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Long wait times reported for pediatric emergency rooms in Alberta
Alberta doctors are reporting lengthy wait times for pediatric patients at emergency departments in Calgary and Edmonton.
Dr. Shazma Mithani, an emergency physician who spends part of her work weeks at Edmonton’s Stollery Children’s Hospital, said waits at that emergency department in recent days are “unprecedented.”
She said one major sign the department is overwhelmed is that staff sometimes haven’t been able to clear out the waiting room overnight. That means the department is already starting on the back foot to begin the day.
“Patients tend to stop coming overnight, so you can catch up and see all those people without more people coming in. And that’s basically a non-existent thing anymore,” Mithani said Thursday.
Canadians’ trips to liquor stores, pharmacies tracked via phones during pandemic
Canadians’ movements, including trips to the liquor store and pharmacy, were closely tracked via their mobile phones without their knowledge during the COVID-19 pandemic, a report sent to a parliamentary committee shows.
Outbreak intelligence analysts BlueDot prepared reports using anonymized data for the Public Health Agency of Canada to help it understand travel patterns during the pandemic.
The federal government provided one of these reports to the House of Commons ethics committee as it probed the collection and use of mobile phone data by the public health agency.
The report reveals the agency was able to view a detailed snapshot of people’s behaviour, including visits to the grocery store, gatherings with family and friends, time spent at home and trips to other towns and provinces.
Alberta experiencing late season spike in influenza cases
Influenza cases have spiked in Alberta in recent weeks, marking a return of the illness after last year saw zero confirmed cases in the province.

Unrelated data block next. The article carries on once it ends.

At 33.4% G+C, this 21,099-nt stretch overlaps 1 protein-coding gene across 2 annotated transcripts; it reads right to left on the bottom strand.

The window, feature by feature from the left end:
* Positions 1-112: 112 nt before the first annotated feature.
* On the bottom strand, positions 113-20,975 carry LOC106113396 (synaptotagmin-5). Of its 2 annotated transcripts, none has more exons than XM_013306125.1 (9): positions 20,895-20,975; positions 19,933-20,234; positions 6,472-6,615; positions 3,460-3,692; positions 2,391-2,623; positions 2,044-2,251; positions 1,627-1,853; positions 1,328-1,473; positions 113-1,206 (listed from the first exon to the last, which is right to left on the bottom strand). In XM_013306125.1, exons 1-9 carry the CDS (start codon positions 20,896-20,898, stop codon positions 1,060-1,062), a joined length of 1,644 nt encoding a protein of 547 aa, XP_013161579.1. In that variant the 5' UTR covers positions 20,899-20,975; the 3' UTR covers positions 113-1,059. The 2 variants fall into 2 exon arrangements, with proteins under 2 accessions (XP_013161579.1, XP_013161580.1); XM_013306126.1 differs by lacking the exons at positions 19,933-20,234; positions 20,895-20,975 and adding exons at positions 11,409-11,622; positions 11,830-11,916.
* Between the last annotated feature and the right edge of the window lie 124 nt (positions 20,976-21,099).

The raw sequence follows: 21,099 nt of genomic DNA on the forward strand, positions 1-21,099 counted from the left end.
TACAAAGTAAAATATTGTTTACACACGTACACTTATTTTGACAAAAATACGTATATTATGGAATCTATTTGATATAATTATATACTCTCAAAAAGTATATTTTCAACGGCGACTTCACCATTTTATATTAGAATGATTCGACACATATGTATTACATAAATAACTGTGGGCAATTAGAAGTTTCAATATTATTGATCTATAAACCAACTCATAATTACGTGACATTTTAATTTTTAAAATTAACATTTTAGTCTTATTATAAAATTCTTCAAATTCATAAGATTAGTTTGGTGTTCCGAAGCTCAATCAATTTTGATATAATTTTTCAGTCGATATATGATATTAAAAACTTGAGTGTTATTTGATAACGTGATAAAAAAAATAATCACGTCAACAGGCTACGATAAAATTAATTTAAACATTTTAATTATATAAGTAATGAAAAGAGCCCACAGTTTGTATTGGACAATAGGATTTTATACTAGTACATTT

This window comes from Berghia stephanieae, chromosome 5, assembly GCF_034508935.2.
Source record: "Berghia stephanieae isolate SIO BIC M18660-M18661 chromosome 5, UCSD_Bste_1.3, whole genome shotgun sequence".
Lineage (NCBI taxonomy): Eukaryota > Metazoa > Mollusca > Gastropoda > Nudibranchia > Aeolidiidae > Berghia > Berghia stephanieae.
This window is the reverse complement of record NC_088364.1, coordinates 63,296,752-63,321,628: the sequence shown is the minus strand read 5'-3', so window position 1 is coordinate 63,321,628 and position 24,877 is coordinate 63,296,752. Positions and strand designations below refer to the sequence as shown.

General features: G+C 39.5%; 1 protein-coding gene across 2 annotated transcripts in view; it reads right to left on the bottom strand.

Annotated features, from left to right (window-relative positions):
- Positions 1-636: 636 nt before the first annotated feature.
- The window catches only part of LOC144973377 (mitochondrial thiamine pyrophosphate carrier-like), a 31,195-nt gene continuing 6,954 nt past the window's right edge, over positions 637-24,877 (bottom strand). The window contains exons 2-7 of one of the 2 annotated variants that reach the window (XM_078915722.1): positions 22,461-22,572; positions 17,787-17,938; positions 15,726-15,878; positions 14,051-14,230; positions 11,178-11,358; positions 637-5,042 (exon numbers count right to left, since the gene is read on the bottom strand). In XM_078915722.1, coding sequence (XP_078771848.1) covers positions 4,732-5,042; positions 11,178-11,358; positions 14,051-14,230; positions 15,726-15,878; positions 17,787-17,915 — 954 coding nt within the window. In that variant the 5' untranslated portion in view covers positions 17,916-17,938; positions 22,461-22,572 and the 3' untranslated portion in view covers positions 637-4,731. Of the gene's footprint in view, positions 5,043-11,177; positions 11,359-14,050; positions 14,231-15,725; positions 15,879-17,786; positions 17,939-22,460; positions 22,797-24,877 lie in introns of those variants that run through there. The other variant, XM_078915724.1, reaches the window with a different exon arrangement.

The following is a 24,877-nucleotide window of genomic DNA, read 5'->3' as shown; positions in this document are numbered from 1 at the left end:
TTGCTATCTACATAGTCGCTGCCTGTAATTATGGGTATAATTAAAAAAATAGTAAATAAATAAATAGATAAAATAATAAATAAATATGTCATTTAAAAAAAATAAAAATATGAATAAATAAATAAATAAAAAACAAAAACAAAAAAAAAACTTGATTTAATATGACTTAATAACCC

During a COVID-19 update on Wednesday, Alberta’s chief medical officer of health, Dr. Deena Hinshaw, said there have been 707 cases of seasonal influenza recorded in the province this year. Data online show a large number of those cases were lab-confirmed in April. There were more than 8,000 lab-confirmed cases in the 2019-20 season.
“In Alberta, we have had more than 700 cases diagnosed this season, with the vast majority identified in the past two months,” said Hinshaw. “Actions to lower the risk of influenza infection are the same as those we need to continue for COVID — washing our hands regularly, staying home if sick, and for those at higher risk of severe outcomes, considering actions like wearing masks when in public places.”
A total of 68 people in Alberta have needed hospital care, including three who were admitted into intensive care. No one has died from the flu this year.
China bolts people inside their homes to keep COVID at bay
Chinese officials are bolting residents shut inside their homes to prevent them spreading COVID. Public health workers used wires to barricade doors and installed iron bolts in order to lock people in, according to videos circulating on Chinese social media.
The videos were the latest sign of an increasingly draconian set of lockdowns that have triggered rare public dissent in China. The country is one of the few places in the world that still follows a strict “zero COVID” policy.
The measures are applied to those who refuse to hand over their apartment keys so they can be locked in from the outside, according to the independent publication Caixin Global.
Almost three times as many died as a result of COVID than officially reported: WHO
Almost three times as many people have died as a result of COVID-19 as the official data show, according to a new World Health Organization (WHO) report, the most comprehensive look at the true global toll of the pandemic so far.
There were 14.9 million excess deaths associated with COVID-19 by the end of 2021, the U.N. body said on Thursday. The official count of deaths directly attributable to COVID-19 and reported to WHO in that period, from January 2020 to the end of December 2021, is slightly more than 5.4 million.
The WHO’s excess mortality figures reflect people who died of COVID-19 as well as those who died as an indirect result of the outbreak, including people who could not access healthcare for other conditions when systems were overwhelmed during huge waves of infection. It also accounts for deaths averted during the pandemic, for example because of the lower risk of traffic accidents during lockdowns.